I am grateful to Timothy Furry for his careful and generous review of my book, and to the Rev. Michael Shahan for the opportunity to offer a brief response. Since Furry's main criticisms concern my (mis)treatment of Yoder, I focus my attention there, doing my best to keep my rhetoric under control. I take up Furry's criticisms in the order he presents them.
 First, theology and history. In my book, I claimed that Yoder's theology is "deeply bound up with an account of Christian history" and thus if the history is wrong it "sets a question mark over his theology" (Defending Constantine, p. 254). This does not imply that Yoder believes we "must get our history right before we do our theology," as Furry characterizes my argument. It is simply to say that history and theology are almost impossible to disentangle, in Yoder's work more than in many theologians'. To the specific point: "Constantinianism" plays a massive role in Yoder's theology, and it is an historical (and theological!) phenomenon. Demonstrating the fragility of major features of Yoder's account of early church history drives a wedge or two into the fissures in his theology, though I agree that historical arguments do not make the whole edifice crumble.
 Furry claims that for Yoder theology is "first philosophy" and therefore "logically precedes historical inquiry" (12). I wonder if that is accurate. For myself, I do not say that theology "logically precedes" history, since Christian theology centers on the Son of God incarnate in history. If every historical account implies a theology, it is equally true that every theological account implies a history. Theology is not a foundation for an account of history; it is that account. In my reading, Yoder, Barthian that he was, worked with similar assumptions about the mutual embedding of history and theology.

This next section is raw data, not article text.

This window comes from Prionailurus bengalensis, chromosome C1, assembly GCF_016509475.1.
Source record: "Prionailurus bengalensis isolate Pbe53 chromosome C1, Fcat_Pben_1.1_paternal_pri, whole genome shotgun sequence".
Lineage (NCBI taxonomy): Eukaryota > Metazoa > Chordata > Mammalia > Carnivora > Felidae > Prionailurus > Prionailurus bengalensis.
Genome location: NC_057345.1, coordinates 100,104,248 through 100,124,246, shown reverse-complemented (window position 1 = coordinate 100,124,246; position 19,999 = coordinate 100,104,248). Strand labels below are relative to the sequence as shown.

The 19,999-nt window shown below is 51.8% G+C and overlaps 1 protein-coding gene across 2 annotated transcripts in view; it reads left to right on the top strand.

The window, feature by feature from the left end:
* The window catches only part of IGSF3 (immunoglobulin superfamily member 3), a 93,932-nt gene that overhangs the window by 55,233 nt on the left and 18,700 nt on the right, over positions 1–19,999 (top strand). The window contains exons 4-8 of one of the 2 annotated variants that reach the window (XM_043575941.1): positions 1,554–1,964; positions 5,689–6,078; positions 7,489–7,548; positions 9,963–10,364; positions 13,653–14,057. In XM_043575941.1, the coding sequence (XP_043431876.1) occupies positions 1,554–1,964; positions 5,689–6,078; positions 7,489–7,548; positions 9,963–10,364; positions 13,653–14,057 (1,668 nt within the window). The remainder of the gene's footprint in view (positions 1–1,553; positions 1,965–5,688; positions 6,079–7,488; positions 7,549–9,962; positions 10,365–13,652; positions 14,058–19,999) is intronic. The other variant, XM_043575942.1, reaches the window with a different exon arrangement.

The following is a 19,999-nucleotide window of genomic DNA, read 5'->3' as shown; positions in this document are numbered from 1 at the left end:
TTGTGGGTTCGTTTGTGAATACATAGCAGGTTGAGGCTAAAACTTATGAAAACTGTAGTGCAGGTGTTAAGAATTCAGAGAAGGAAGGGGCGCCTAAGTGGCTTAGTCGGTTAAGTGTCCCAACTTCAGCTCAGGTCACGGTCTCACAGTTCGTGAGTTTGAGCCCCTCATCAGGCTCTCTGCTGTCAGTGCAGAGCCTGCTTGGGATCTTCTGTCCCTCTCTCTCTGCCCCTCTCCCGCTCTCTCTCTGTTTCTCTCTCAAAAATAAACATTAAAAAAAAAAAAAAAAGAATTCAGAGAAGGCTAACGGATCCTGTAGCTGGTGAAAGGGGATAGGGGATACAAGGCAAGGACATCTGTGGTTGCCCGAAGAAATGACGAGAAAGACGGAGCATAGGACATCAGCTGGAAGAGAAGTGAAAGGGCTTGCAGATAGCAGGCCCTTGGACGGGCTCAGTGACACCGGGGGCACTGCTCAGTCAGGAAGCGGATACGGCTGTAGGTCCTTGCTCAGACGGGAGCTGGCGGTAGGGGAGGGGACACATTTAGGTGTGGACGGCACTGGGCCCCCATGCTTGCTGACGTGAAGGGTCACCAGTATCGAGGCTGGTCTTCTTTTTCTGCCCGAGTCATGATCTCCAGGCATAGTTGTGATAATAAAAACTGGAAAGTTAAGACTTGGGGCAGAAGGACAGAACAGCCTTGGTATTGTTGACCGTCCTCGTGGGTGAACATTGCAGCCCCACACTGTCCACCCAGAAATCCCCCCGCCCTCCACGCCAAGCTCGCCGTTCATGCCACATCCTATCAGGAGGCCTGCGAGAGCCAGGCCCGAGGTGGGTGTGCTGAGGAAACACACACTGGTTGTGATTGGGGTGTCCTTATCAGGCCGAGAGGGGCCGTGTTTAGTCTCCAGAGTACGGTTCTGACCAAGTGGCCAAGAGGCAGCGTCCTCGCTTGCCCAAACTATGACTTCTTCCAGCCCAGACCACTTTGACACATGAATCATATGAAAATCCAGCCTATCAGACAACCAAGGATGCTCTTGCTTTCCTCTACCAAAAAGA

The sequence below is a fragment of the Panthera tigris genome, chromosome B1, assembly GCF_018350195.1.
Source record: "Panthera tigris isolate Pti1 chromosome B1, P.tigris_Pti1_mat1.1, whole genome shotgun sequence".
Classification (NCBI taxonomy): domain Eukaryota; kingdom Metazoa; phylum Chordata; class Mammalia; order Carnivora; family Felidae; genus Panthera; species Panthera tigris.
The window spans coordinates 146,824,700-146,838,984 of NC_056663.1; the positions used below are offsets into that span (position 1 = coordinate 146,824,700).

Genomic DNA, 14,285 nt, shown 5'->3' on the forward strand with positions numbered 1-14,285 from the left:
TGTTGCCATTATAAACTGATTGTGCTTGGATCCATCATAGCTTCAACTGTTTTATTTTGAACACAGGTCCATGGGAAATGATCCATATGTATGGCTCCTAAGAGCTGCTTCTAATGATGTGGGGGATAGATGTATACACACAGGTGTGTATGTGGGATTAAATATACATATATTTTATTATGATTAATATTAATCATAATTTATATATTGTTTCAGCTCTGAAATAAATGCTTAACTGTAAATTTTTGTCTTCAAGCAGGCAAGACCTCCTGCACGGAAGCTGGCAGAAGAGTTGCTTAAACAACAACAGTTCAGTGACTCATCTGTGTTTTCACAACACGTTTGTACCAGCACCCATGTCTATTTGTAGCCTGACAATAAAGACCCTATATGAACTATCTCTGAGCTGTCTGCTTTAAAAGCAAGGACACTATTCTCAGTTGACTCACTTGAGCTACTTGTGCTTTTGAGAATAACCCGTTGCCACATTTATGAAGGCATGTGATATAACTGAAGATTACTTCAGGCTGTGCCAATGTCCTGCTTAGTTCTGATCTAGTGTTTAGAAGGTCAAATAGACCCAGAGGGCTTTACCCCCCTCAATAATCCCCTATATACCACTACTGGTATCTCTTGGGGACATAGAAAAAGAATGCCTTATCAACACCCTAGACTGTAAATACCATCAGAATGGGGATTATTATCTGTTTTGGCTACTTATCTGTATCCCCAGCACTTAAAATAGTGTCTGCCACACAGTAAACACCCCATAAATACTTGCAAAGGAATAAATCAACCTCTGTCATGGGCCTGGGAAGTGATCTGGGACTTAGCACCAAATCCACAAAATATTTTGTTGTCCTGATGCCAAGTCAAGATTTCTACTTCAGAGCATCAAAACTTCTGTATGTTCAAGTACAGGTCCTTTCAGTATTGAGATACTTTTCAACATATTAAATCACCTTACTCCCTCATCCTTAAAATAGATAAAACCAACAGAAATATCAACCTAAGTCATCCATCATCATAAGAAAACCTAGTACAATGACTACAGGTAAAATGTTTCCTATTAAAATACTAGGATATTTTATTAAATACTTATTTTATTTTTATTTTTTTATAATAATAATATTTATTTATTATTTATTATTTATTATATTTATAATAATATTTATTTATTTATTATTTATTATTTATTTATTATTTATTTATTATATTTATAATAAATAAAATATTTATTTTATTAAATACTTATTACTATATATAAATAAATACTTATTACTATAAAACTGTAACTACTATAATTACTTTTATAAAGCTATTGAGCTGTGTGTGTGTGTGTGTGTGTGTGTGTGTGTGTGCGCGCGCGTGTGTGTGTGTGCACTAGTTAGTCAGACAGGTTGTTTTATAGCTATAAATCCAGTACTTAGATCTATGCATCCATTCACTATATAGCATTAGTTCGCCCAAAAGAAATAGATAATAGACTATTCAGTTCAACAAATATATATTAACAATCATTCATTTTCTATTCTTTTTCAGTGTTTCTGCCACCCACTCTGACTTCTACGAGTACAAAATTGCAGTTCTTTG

Second, Marcionism. Furry is not alone in charging that I bandy about the "Marcionite" charge so recklessly that I knock vases and delicate figurines off the mantelpiece. The critics have a point. I have been introduced to Yoder's extensive writings on the Old Testament only since writing Defending Constantine through the work of John Nugent. Nugent makes it clear that Yoder understands Jesus' teaching on non-violence as the fruition of Israel's history. According to Nugent, Yoder's aim was deeply anti-Marcionite, as he aimed to overcome the dichotomy between Old and New and demonstrate their unity. Were I to rewrite the last chapter of my book, I would make use of that material. Still, I am not convinced by Yoder's treatment of the Old Testament history leading to Jesus. I have recently dealt with this at more length in a response to several reviews of my book in the Mennonite Quarterly Review, and I repeat only a few points here.